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A delegation from Decatur's potential sister city in China will be visiting here next Monday and Tuesday.
The eight men from Jiaojiang will arrive in Decatur late Sunday night and be greeted. They then will be picked up by a local delegation — including Mayor John Schultz and Adams County Economic Development Director Larry Mackin — early Monday for a tour of the city, with several scheduled stops.
Following breakfast at West End restaurant, the delegation will go to the North Adams administration office, Bellmont Middle School and Bellmont High School. The Chinese men plan to visit classrooms in both schools and lunch with students at the high school.
Among the delegation will be Zhu Daohong, director of the Jiaojiang Education Bureau; Hong Xianyu, a high school principal; and Chen Yijun, a high school teacher who will serve as interpreter.
In the afternoon, the group will visit Fleetwood RV and and the Adams Memorial Hospital campus. After dinner at the Back Forty, the delegation will attend a special meeting of Decatur City Council.
On Tuesday, the visitors will tour Bunge North America, lunch at the hospital, then return to Indianapolis for the flight home.
Also in the delegation will be Bao Zongren, executive director of Jiaojiang People' Government, Taizhou City; Zhou Weizhen, director of Jiaojiang Foreign Affairs and Overseas Chinese Affairs Office, Taizhou City; and Oiu Jiazheng, director of Jiaojiang Commerce Bureau, Taizhou City.
This will mark the second visit to Decatur by a Chinese delegation. In August, two Chinese businessmen toured three industries, the hospital, and schools.
They had made an initial contact with Schultz and Macklin last June when the two local officials visited China with an Indiana delegation.
During that time in China, Schultz and Macklin signed a Memorandum of Understanding. It says both sides "agree to make efforts on the basis of equality and mutual benefit to promote exchanges and coopration in the fields of economy, trade, science and technology, culture, education, personnel, etc."
It also states that "both cities should keep frequent conrtact and consult with each other on the issues of exchanges and cooperation as well as matters of concern to each city."
Mayor John Schultz said it best: "Will anything come of it, I can't say. But we put our best foot forward. Maybe something will (come of it) some day down the road. I hope so."
Speaking at this week's city council meeting, the mayor was referring to the visit by two Chinese businessmen which had ended earlier on Tuesday. Arriving late Sunday night, the two spent all of Monday and part of Tuesday looking over three of the city's major industries, the hospital, schools, etc.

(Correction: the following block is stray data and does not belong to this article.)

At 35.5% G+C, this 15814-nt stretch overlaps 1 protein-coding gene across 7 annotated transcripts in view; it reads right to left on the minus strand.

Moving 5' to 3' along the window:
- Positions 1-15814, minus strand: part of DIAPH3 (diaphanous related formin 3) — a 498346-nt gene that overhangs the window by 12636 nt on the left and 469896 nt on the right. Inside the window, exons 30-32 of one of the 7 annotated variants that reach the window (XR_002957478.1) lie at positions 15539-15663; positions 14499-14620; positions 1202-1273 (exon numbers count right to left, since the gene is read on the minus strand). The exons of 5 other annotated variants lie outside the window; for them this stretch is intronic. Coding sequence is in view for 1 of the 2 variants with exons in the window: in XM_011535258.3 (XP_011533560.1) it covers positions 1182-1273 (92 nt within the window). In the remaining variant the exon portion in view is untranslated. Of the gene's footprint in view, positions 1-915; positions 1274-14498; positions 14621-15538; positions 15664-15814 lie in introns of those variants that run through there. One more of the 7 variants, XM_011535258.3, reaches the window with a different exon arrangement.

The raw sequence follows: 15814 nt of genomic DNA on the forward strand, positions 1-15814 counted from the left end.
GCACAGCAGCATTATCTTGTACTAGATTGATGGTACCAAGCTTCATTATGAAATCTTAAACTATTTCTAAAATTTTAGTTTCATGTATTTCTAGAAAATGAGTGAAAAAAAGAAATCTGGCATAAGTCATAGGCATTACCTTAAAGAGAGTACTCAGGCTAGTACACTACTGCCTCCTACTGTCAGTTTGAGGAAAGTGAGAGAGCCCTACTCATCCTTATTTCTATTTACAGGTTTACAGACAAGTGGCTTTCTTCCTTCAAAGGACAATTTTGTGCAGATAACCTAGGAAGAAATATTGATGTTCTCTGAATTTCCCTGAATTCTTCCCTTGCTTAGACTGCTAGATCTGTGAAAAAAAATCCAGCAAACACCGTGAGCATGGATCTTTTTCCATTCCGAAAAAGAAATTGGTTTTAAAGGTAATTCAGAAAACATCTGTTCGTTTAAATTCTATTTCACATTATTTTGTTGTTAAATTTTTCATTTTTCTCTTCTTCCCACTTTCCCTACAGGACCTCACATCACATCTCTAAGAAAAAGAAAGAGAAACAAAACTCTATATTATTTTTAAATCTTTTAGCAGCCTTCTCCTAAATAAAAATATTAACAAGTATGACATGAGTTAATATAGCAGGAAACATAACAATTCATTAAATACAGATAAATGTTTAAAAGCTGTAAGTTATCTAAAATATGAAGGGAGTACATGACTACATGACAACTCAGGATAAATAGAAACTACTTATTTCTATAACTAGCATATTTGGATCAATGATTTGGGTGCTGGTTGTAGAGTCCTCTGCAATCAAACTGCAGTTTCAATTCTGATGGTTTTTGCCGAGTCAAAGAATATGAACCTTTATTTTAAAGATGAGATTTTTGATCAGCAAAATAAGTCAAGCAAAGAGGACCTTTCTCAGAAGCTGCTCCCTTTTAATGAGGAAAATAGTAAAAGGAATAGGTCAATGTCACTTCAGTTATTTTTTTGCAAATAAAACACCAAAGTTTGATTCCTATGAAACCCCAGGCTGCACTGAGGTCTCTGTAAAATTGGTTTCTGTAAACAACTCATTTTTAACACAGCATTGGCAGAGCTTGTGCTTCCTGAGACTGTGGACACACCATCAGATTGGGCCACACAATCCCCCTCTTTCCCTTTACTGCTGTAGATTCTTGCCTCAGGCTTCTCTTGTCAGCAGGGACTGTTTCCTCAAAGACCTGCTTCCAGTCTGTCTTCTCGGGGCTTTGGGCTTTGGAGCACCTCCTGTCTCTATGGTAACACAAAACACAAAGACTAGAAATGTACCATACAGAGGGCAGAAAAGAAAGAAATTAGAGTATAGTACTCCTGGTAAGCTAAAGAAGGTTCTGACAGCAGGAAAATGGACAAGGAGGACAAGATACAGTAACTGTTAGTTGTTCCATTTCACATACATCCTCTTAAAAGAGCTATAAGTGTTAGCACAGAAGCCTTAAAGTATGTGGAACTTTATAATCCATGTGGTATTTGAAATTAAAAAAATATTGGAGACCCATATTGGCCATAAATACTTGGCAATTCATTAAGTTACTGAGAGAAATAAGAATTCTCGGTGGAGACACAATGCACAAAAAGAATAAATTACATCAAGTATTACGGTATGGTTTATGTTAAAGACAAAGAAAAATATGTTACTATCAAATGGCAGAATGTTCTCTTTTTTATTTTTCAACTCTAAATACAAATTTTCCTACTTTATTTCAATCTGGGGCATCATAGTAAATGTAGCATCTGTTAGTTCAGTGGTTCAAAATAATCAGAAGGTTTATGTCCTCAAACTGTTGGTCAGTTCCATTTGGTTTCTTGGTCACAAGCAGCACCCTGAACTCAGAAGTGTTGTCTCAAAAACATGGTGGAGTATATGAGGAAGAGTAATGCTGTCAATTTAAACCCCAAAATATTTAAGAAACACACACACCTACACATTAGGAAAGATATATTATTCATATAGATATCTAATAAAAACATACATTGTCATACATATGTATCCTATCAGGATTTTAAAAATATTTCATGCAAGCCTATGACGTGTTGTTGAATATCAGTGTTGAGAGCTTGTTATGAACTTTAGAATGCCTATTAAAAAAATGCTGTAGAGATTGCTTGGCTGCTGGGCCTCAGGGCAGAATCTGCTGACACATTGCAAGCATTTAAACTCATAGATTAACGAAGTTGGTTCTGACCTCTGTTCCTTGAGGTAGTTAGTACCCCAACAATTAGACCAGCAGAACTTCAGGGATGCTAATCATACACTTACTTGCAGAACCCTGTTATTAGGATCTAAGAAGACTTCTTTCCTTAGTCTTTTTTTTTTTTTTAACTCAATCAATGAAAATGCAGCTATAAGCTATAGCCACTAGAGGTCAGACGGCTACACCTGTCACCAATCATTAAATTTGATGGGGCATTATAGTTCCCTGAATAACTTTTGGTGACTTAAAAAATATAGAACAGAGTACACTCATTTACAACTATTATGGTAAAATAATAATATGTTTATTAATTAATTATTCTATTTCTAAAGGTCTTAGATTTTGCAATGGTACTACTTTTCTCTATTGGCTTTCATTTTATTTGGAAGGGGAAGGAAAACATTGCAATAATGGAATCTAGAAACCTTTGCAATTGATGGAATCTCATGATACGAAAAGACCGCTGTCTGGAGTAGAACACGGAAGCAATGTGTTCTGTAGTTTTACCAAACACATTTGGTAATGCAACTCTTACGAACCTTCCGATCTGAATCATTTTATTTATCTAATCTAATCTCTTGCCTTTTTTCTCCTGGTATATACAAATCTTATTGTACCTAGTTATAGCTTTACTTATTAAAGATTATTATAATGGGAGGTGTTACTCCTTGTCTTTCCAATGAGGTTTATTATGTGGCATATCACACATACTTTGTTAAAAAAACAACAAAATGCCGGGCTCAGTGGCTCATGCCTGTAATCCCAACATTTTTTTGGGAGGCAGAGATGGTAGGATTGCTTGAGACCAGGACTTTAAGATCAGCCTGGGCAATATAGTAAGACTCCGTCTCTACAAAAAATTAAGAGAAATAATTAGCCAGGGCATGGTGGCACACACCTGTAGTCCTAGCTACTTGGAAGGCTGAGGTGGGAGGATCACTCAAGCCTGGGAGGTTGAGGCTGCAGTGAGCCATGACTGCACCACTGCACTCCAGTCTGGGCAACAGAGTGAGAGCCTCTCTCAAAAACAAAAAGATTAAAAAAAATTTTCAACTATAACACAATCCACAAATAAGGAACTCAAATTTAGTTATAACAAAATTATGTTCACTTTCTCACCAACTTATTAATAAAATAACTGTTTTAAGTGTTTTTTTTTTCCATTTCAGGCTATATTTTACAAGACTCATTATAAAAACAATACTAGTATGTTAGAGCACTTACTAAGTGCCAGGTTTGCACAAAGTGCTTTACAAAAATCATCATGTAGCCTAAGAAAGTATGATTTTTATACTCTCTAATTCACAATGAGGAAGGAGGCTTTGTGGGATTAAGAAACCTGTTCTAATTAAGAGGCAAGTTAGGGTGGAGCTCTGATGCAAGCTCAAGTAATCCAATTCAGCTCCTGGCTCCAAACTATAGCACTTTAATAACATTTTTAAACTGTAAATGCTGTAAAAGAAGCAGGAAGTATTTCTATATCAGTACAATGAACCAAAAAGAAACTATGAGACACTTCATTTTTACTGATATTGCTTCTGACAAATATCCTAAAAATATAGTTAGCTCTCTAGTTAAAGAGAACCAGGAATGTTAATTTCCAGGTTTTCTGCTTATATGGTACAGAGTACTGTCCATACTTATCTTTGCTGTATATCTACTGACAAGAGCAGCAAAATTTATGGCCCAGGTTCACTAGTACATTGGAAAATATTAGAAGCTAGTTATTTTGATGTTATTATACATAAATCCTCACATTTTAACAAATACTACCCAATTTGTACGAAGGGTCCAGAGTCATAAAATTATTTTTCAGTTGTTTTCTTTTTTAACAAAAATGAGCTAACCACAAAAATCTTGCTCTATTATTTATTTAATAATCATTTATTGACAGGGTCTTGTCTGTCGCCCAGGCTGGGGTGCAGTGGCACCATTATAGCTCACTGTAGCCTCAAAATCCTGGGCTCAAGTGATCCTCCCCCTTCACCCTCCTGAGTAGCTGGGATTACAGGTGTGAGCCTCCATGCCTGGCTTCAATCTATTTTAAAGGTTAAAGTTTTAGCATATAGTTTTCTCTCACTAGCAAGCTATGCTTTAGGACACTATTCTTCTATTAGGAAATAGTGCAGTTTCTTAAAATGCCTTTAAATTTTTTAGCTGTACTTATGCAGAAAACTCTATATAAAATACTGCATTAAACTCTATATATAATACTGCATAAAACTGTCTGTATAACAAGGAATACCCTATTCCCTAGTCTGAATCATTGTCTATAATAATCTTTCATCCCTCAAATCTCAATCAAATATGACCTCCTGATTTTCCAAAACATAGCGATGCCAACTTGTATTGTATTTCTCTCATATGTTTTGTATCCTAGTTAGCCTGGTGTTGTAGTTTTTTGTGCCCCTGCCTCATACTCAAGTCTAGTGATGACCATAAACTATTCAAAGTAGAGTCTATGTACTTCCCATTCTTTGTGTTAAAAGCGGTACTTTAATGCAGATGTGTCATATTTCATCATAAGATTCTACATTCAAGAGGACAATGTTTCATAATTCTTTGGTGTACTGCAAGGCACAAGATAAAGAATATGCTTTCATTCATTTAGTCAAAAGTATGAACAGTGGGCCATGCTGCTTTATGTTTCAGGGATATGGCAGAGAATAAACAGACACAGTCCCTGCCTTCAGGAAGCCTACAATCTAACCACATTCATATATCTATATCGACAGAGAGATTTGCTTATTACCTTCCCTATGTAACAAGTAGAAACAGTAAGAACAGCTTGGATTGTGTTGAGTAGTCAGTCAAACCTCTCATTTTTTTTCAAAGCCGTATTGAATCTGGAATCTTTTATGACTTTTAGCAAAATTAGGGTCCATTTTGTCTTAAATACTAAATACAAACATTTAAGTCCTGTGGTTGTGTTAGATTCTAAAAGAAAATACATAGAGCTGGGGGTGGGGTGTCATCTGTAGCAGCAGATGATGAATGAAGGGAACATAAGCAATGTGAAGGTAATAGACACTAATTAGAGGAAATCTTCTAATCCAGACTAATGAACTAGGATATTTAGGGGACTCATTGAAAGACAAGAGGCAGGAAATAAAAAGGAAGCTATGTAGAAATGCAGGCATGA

The initial contact was made in China recently when Schultz and county Economic Development Director Larry Macklin were part of an Indiana delegation which traveled there. So this week, Qian Changshang, chairman of a couple of Chinese companies, and John Zhang, president of the companies, checked out Decatur and Adams County.
Will the visit lead to doing business here? Perhaps building here? No one can say. But as Schultz and Macklin will tell you, there is no loss to making an attempt to lure some form of business to our area.
Two things seemed to stick out following the visit: 1. The contributions of the local business leadership in, as Schultz described it, putting "our best foot forward." 2. The impression our labor force left with the Chinese visitors.
Macklin and Schultz are effusive in their praise of the leadership at Fleetwood, Gold Shield and Bunge North America. Each, without hesitation, opened their facilities to the visitors, answered all questions and made superior presentations. The theme of all three was, "What's good for Decatur is good for all of us."
The mayor and economic development director will also tell you what a strong impression the local workforce made on Changshang and Zhang. They were genuinely impressed and said the business community should be pleased to have this type of worker available.
So we go back to the starting point: The city put its best foot forward and if that's good enough for some development down the line, fine. If not; well, all that's lost is the effort.